TAUBE, E., KERAVEC, J., VIÉ, J.-C. & DUPLANTER, J.-M. (2001)

Reproductive biology and postnatal development in sloths, Bradypus and Choloepus: review with original data from the field (French Guiana) and from captivity.

Mammal Review 31 (3‐4): 173-188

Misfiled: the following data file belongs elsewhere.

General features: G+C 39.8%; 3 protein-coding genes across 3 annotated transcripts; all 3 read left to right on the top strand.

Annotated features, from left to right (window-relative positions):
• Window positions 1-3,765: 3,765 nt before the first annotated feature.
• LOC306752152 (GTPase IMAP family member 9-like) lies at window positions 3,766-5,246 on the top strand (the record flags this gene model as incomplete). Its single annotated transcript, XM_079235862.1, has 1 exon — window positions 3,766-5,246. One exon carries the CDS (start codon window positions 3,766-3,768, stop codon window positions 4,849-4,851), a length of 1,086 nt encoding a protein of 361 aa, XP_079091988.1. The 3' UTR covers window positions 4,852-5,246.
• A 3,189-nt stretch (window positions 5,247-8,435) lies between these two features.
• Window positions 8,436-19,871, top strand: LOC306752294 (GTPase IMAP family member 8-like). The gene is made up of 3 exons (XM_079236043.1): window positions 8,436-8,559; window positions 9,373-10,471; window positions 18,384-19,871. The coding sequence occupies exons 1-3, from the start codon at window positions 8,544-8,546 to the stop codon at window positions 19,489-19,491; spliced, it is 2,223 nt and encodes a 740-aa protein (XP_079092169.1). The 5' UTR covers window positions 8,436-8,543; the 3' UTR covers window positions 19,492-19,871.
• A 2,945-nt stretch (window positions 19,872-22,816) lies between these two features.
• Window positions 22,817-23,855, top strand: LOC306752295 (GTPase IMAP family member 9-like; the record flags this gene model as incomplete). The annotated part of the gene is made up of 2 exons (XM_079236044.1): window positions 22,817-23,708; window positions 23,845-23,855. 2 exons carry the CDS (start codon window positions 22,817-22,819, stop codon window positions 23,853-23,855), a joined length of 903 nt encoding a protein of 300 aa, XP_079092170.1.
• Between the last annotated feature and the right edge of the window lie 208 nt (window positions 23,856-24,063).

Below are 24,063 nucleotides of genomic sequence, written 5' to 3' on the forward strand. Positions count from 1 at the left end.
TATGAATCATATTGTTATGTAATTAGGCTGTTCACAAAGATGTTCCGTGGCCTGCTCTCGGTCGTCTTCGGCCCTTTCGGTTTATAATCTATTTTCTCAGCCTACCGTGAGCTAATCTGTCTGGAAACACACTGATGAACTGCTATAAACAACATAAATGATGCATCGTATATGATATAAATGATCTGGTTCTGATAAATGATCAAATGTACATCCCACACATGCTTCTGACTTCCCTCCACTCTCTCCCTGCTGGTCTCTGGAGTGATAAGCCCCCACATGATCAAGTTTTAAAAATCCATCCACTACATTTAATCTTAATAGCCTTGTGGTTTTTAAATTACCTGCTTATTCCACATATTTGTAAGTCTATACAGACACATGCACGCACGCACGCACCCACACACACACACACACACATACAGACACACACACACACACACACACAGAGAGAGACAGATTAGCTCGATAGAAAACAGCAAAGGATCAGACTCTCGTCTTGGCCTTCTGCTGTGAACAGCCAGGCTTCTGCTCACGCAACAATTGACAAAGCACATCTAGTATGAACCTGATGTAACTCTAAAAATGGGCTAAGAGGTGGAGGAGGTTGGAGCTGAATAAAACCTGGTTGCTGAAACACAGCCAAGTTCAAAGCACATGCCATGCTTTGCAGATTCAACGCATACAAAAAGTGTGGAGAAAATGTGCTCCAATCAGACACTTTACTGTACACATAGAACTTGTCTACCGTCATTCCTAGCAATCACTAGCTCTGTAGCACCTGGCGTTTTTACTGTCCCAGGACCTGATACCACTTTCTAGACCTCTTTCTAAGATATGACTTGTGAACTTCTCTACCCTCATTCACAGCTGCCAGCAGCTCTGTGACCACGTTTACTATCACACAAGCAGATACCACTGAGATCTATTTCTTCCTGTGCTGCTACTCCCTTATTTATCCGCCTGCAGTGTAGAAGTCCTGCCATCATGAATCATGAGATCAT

The reproductive biology of sloths remains obscure despite accounts on mating in the wild and in captivity. We present field data collected in French Guiana over a period of 16 months in the framework of an animal rescue carried out during the filling of a hydroelectric dam, and captive data obtained from breeding records from different zoos. According to these data and a review of the literature, we determined the most likely values for different reproductive parameters in sloths. Choloepus didactylus have a 10‐month gestation period with an inter‐birth interval of 16 months or more; young become independent around 12 months. The gestation period is similar in Choloepus hoffmanni, but the inter‐birth interval is 15 months and young become independent around 9 months. In Bradypus tridactylus pregnancy seems to last 6 months, the inter‐birth interval is approximately 12 months, and the age at which young become independent is about 5 months. In Bradypus variegatus the gestation period is 6 months and the inter‐birth interval 10–12 months; young become independent at 6 months. The occurrence of post‐partum oestrus was established in both genera. All species of sloths have only one young per litter; weaning takes place at a few weeks yet offspring continue riding on their mother until independence. Reproduction does not appear seasonal in Choloepus didactylus, it may be slightly seasonal in Choloepus hoffmanni;Bradypus variegatus have a mating season before the rains, and in Bradypus tridactylus reproduction is clearly seasonal. We suggest that these differences in reproductive strategies are basically linked to different diets. Although sloths are not endangered at present, they are threatened by loss of rainforest habitat. Since these species have such a low reproductive rate and Bradypus do not adapt—let alone reproduce—outside their natural environment, it is essential to understand their habitat requirements and population parameters for conservation purposes.



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